It’s Wild Out There!
Slowly and silently, the brave expedition team creeps around the corner. We must be very careful not to startle the wild animal, or the whole mission will be lost. There is no sound but a deep and rumbling buzzing that seems to fill our ears. We just may be driven insane by the intense and unrelenting murmur of our quarry, until one hardy soul pipes up, “Look at the size of that bumblebee!”
Granted, our definition of “wildlife” in the Butterfly Pavilion gardens may be a little unconventional, but the horticulture staff and volunteers take the idea of “habitat” very seriously in our gardens. The Discovery Garden and other flowerbeds around the facility are sites where plants, people and wildlife come together for mutual benefit. Selected plants may provide food for butterflies or nesting sites for native bees and birds, while also allowing for experiential learning for visitors of all ages. A few times a week, Butterfly Pavilion staff and volunteers guide visitors into this wild and mysterious part of the facility to provide an up-close look at our garden wildlife.
In the Discovery Garden, visitors may visit the Habitat Garden and explore flowerbeds specific to certain garden inhabitants; home gardeners may then learn about what to plant in order to provide habitat for butterflies, bees, birds and moths. We keep close track of which pollinator species visit which plant; our gardens support over at least ten bee species and over a dozen butterfly species. This year has been an amazing year for our Western Two-Tailed Swallowtail butterfly (big and yellow and hard to miss!) and the Eastern Black Swallowtail (awesome caterpillars with a super-smelly defense!), but visitors also enjoy seeing the silver-spotted skippers, painted ladies, blues and sulphurs that flit among the blooms.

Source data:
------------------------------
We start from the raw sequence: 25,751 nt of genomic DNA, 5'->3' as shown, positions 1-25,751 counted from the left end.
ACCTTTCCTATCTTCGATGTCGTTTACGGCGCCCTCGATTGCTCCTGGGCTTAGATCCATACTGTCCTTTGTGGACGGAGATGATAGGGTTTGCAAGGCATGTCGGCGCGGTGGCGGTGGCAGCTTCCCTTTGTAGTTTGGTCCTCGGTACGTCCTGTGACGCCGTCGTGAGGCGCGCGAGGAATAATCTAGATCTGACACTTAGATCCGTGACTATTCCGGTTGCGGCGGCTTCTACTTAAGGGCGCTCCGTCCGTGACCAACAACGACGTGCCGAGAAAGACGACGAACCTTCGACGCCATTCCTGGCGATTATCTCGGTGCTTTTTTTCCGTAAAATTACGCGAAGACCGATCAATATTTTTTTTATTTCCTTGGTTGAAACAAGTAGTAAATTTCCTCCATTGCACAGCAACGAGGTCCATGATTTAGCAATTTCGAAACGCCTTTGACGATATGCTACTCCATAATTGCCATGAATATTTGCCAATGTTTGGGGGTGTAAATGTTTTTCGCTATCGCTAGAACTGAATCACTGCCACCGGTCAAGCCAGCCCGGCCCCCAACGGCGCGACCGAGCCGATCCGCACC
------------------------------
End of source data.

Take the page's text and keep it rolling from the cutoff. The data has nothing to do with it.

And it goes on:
Our Big Dry Creek Nature Trail is a more naturalistic habitat for native invertebrates, along with some of our local mammals, birds, amphibians and reptiles. This winter, this remnant of shortgrass prairie frequently provided a rest stop for hungry bald eagles, looking for prairie dogs. During the summer months, we’ve documented beavers, coyotes, bull snakes, chorus frogs, Swainson’s hawks, great horned owls, American kestrels, black-crowned night herons and great blue herons, along with the thriving population of black-tailed prairie dogs. We help to maintain this open space by removing weeds and planting native plants.
We at the Butterfly Pavilion believe strongly that habitat gardens can be one small solution to replace the resources that our native butterflies and other animals have lost due to habitat destruction, pollution and invasive species. For that reason, we conduct horticultural research and lead educational programs that bring children and adults into these lively places. Our gardens and nature trail are also open every day for our visitors to explore, and the horticulture staff and volunteers encourage you strongly to come and visit them soon. Who knows what wild thing you’ll find?
Posted by Amy Yarger